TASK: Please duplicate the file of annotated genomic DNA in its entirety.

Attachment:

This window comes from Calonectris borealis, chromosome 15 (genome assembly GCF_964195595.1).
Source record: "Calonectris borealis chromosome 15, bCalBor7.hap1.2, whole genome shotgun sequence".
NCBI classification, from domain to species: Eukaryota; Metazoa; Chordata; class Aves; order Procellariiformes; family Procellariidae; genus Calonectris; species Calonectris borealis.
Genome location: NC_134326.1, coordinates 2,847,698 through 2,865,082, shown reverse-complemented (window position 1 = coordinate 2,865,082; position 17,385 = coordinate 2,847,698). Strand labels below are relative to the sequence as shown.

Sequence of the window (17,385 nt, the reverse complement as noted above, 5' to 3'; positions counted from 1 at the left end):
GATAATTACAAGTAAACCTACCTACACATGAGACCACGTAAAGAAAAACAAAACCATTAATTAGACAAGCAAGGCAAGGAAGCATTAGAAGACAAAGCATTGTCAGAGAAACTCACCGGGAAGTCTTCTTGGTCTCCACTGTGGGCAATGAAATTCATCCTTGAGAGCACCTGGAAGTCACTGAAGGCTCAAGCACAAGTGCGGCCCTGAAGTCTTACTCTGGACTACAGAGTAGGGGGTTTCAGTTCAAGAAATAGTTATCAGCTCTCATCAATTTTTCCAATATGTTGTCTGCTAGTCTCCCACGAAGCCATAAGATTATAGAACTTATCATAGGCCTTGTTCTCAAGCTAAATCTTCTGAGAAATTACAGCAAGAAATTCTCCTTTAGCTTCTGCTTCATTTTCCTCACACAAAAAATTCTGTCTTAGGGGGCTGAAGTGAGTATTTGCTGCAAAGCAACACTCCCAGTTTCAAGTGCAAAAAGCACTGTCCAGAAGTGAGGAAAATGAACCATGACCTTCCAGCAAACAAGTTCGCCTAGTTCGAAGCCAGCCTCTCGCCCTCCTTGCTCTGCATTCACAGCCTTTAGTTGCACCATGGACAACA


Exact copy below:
This window comes from Calonectris borealis, chromosome 15 (genome assembly GCF_964195595.1).
Source record: "Calonectris borealis chromosome 15, bCalBor7.hap1.2, whole genome shotgun sequence".
NCBI classification, from domain to species: Eukaryota; Metazoa; Chordata; class Aves; order Procellariiformes; family Procellariidae; genus Calonectris; species Calonectris borealis.
Genome location: NC_134326.1, coordinates 2,847,698 through 2,865,082, shown reverse-complemented (window position 1 = coordinate 2,865,082; position 17,385 = coordinate 2,847,698). Strand labels below are relative to the sequence as shown.

Sequence of the window (17,385 nt, the reverse complement as noted above, 5' to 3'; positions counted from 1 at the left end):
GATAATTACAAGTAAACCTACCTACACATGAGACCACGTAAAGAAAAACAAAACCATTAATTAGACAAGCAAGGCAAGGAAGCATTAGAAGACAAAGCATTGTCAGAGAAACTCACCGGGAAGTCTTCTTGGTCTCCACTGTGGGCAATGAAATTCATCCTTGAGAGCACCTGGAAGTCACTGAAGGCTCAAGCACAAGTGCGGCCCTGAAGTCTTACTCTGGACTACAGAGTAGGGGGTTTCAGTTCAAGAAATAGTTATCAGCTCTCATCAATTTTTCCAATATGTTGTCTGCTAGTCTCCCACGAAGCCATAAGATTATAGAACTTATCATAGGCCTTGTTCTCAAGCTAAATCTTCTGAGAAATTACAGCAAGAAATTCTCCTTTAGCTTCTGCTTCATTTTCCTCACACAAAAAATTCTGTCTTAGGGGGCTGAAGTGAGTATTTGCTGCAAAGCAACACTCCCAGTTTCAAGTGCAAAAAGCACTGTCCAGAAGTGAGGAAAATGAACCATGACCTTCCAGCAAACAAGTTCGCCTAGTTCGAAGCCAGCCTCTCGCCCTCCTTGCTCTGCATTCACAGCCTTTAGTTGCACCATGGACAACA